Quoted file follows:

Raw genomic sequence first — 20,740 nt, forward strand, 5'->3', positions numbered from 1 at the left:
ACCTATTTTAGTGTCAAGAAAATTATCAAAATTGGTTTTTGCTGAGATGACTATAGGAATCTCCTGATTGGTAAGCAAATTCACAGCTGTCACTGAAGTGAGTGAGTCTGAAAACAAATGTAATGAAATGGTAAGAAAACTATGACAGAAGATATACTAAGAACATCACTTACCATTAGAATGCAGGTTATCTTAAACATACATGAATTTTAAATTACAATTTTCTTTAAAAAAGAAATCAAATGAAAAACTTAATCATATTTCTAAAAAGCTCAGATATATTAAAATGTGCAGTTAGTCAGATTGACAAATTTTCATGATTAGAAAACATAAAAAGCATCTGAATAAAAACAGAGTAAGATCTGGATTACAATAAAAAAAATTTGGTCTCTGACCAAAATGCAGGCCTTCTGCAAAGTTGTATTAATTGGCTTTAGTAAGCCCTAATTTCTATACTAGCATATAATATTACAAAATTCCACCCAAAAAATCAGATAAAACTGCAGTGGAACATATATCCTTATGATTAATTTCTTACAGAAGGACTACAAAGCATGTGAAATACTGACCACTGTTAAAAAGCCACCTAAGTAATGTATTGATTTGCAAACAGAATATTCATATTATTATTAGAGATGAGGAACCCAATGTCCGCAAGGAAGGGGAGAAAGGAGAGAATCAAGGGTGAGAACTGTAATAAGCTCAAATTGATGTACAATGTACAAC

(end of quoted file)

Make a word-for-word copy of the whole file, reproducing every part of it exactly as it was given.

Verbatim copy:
Raw genomic sequence first — 20,740 nt, forward strand, 5'->3', positions numbered from 1 at the left:
ACCTATTTTAGTGTCAAGAAAATTATCAAAATTGGTTTTTGCTGAGATGACTATAGGAATCTCCTGATTGGTAAGCAAATTCACAGCTGTCACTGAAGTGAGTGAGTCTGAAAACAAATGTAATGAAATGGTAAGAAAACTATGACAGAAGATATACTAAGAACATCACTTACCATTAGAATGCAGGTTATCTTAAACATACATGAATTTTAAATTACAATTTTCTTTAAAAAAGAAATCAAATGAAAAACTTAATCATATTTCTAAAAAGCTCAGATATATTAAAATGTGCAGTTAGTCAGATTGACAAATTTTCATGATTAGAAAACATAAAAAGCATCTGAATAAAAACAGAGTAAGATCTGGATTACAATAAAAAAAATTTGGTCTCTGACCAAAATGCAGGCCTTCTGCAAAGTTGTATTAATTGGCTTTAGTAAGCCCTAATTTCTATACTAGCATATAATATTACAAAATTCCACCCAAAAAATCAGATAAAACTGCAGTGGAACATATATCCTTATGATTAATTTCTTACAGAAGGACTACAAAGCATGTGAAATACTGACCACTGTTAAAAAGCCACCTAAGTAATGTATTGATTTGCAAACAGAATATTCATATTATTATTAGAGATGAGGAACCCAATGTCCGCAAGGAAGGGGAGAAAGGAGAGAATCAAGGGTGAGAACTGTAATAAGCTCAAATTGATGTACAATGTACAAC